The Land of the Wu 巫

Shamans, Buddhists, and Other Womyn Mystics

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Qi Meridians, QiGong

Qi Gong Sitting Meditation

A practice of Qi Gong sitting meditation is a good foundation that will allow you to begin your Qi development. While there are thousands of styles of Qi Gong that include aspects of meditation, one of the most popular is Xiao Zhou Tian, translated as Small Heavenly Circuit or the Microcosmic Orbit. This Qi Gong meditation will prepare your mind and body for more advanced forms of Qi Gong.

Qi Circulation

The Qi, or energy, of our bodies flows through a complex network of meridians that connects our limbs, internal organs, and surface. There are 20 major meridians in the body. Of these meridians, 12 are the Primary meridians that connect to each major internal organ, and these are divided into 6 Yin and 6 Yang meridians. The other 8 meridians are called the Extra-ordinary meridians. These Extra-ordinary meridians function as reservoirs for the 12 Primary meridians, supplying additional Qi when needed by the body. A proper flow of Qi creates a healthy and energetic mind and body.

The Ren and Du meridians

The most important of these Extra-ordinary meridians are the Ren (Conception) and Du (Governing) meridians. The Ren and Dumeridians dominate the Yin and Yang of your body. The Ren meridian travels along the front midline of your body and supplies the 6 Yin meridians. The Du meridian travels along the spine and supplies the 6 Yang meridians. When we activate and connect the Ren and Du meridians, we create an internal circuit for these powerful energies to flow in our body.

Both the Ren and Du meridians begin in your Dan Tian, an energy center located in your lower abdomen just below your naval. When breathing during our Qi Gong practice, we breathe deeply down into the Dan Tian by expanding the lower abdomen in all directions. The Ren channel surfaces at your perineum, a point midway between your genitals and anus, and travels up the front of your body to the tip of your tongue. The Du meridian surfaces at your coccyx, and travels up your spine and around your head to reach your palate inside your mouth. When we touch our tongue to our hard palate in our mouth, we connect these two meridians.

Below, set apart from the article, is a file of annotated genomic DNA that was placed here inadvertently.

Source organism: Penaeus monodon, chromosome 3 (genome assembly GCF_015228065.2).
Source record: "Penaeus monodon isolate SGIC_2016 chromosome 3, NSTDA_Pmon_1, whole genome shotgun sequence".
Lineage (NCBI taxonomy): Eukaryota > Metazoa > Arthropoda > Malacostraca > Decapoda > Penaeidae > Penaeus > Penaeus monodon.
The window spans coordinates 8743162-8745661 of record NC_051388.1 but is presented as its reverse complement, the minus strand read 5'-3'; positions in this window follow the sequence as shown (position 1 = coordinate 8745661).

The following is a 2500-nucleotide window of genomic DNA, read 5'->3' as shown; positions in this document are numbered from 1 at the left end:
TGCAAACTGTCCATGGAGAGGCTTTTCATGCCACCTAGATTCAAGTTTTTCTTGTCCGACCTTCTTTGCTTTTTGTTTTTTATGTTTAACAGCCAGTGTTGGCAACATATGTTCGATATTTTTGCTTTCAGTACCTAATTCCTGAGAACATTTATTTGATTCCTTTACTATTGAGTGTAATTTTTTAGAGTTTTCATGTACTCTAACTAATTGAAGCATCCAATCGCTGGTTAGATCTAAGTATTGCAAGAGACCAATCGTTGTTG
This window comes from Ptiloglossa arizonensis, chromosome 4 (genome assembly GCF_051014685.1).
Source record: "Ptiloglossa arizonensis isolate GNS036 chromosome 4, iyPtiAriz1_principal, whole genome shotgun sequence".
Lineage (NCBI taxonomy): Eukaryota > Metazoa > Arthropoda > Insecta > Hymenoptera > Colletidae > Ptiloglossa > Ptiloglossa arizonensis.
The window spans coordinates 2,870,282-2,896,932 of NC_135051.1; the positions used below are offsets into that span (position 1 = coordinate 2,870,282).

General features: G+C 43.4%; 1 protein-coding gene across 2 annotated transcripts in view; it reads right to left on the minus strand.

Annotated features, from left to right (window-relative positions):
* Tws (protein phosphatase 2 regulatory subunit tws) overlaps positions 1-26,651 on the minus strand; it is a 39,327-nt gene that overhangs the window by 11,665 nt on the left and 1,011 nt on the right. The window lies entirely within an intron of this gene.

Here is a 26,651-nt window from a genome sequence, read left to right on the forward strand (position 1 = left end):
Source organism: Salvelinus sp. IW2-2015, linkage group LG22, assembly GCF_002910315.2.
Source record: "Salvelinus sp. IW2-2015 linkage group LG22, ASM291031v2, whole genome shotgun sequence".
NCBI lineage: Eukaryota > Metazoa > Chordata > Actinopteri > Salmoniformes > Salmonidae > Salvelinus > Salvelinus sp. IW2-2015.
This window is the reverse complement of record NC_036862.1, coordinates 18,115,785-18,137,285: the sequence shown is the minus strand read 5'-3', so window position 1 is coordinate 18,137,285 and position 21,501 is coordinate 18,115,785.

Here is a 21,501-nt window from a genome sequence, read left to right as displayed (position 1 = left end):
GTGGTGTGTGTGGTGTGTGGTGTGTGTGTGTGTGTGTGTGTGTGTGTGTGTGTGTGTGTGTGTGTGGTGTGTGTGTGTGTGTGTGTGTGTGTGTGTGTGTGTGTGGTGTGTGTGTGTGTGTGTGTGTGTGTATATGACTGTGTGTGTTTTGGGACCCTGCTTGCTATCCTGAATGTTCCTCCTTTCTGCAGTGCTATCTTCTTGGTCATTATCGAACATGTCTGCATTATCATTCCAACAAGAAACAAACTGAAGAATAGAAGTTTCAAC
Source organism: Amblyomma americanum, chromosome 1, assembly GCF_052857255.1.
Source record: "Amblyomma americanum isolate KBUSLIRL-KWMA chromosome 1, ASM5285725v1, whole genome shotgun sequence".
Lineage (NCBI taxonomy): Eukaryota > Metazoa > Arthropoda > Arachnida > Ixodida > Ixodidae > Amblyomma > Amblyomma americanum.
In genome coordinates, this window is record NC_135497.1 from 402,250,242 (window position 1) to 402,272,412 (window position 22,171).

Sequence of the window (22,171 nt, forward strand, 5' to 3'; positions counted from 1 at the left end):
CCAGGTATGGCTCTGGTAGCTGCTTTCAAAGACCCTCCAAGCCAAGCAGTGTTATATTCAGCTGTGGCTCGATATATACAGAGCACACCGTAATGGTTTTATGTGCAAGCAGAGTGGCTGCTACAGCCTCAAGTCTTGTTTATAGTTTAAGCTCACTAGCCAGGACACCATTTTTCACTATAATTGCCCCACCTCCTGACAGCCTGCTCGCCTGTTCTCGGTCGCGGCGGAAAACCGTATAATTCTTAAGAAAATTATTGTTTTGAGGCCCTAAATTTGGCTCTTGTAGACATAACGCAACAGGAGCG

The Meditation

To begin our Qi Gong meditation, first make sure you are wearing loose clothing that keeps your body at a comfortable temperature. Next, find a stable chair to sit in, and place your feet in good connection to the ground. Sit in an erect posture that allows your spine to be vertical with your hands placed comfortably on your lap.

Close your eyes and breathe in through your nose, feeling the flow of air travel down your throat. Guide the breath down the front midline of your chest (Ren channel) to your lower abdomen (Dan Tian). Further guide the energy down through your genitals to your perineum, located midway between your genitals and anus. Now exhale, and move the energy through your coccyx and up your spine (Du channel), with specific notice on the 2nd lumbar vertebrae opposite your navel. Guide the energy over your head through the crown (highest point) of your skull. Finally, connect the energy to your palate and into your tongue. Repeat this circuit with each breath.

Your mind is able to guide the Qi through your body by focusing on the pathway we have described above. You may prefer to take several complete breaths to move the energy through each segment of the pathway, or spend several breaths while focusing on each major stop (center of chest, Dan Tian, perineum, 2nd Lumbar vertebrae, and crown of head). With practice, your ability to feel the movement of energy and to guide the Qi will increase.

It is best to practice this Qi Gong meditation daily, increasing the length of time each week. Always complete your meditation by focusing your mind and breathe on your lower abdomen for several moments to guide the Qi back to your Dan Tian. Once you have mastered this Qi Gong meditation practice, you are ready to move on to more advanced meditations.”